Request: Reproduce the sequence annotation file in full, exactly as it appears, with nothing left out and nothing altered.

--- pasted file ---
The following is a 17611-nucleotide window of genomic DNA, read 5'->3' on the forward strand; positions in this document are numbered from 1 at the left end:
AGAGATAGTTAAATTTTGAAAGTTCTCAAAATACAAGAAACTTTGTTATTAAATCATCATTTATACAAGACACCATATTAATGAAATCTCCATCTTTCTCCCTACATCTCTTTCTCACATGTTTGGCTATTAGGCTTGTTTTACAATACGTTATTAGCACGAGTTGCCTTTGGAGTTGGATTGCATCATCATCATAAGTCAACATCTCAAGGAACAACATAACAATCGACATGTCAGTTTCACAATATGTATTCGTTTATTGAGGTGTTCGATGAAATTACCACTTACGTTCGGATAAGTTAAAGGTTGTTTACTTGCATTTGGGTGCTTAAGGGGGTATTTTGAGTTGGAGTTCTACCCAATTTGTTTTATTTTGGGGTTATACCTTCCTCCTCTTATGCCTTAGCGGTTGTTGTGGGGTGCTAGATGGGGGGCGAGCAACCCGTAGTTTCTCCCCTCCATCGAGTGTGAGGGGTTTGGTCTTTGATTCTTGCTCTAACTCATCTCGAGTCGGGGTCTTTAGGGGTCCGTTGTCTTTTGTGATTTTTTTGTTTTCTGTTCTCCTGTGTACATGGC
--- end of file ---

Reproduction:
The following is a 17611-nucleotide window of genomic DNA, read 5'->3' on the forward strand; positions in this document are numbered from 1 at the left end:
AGAGATAGTTAAATTTTGAAAGTTCTCAAAATACAAGAAACTTTGTTATTAAATCATCATTTATACAAGACACCATATTAATGAAATCTCCATCTTTCTCCCTACATCTCTTTCTCACATGTTTGGCTATTAGGCTTGTTTTACAATACGTTATTAGCACGAGTTGCCTTTGGAGTTGGATTGCATCATCATCATAAGTCAACATCTCAAGGAACAACATAACAATCGACATGTCAGTTTCACAATATGTATTCGTTTATTGAGGTGTTCGATGAAATTACCACTTACGTTCGGATAAGTTAAAGGTTGTTTACTTGCATTTGGGTGCTTAAGGGGGTATTTTGAGTTGGAGTTCTACCCAATTTGTTTTATTTTGGGGTTATACCTTCCTCCTCTTATGCCTTAGCGGTTGTTGTGGGGTGCTAGATGGGGGGCGAGCAACCCGTAGTTTCTCCCCTCCATCGAGTGTGAGGGGTTTGGTCTTTGATTCTTGCTCTAACTCATCTCGAGTCGGGGTCTTTAGGGGTCCGTTGTCTTTTGTGATTTTTTTGTTTTCTGTTCTCCTGTGTACATGGC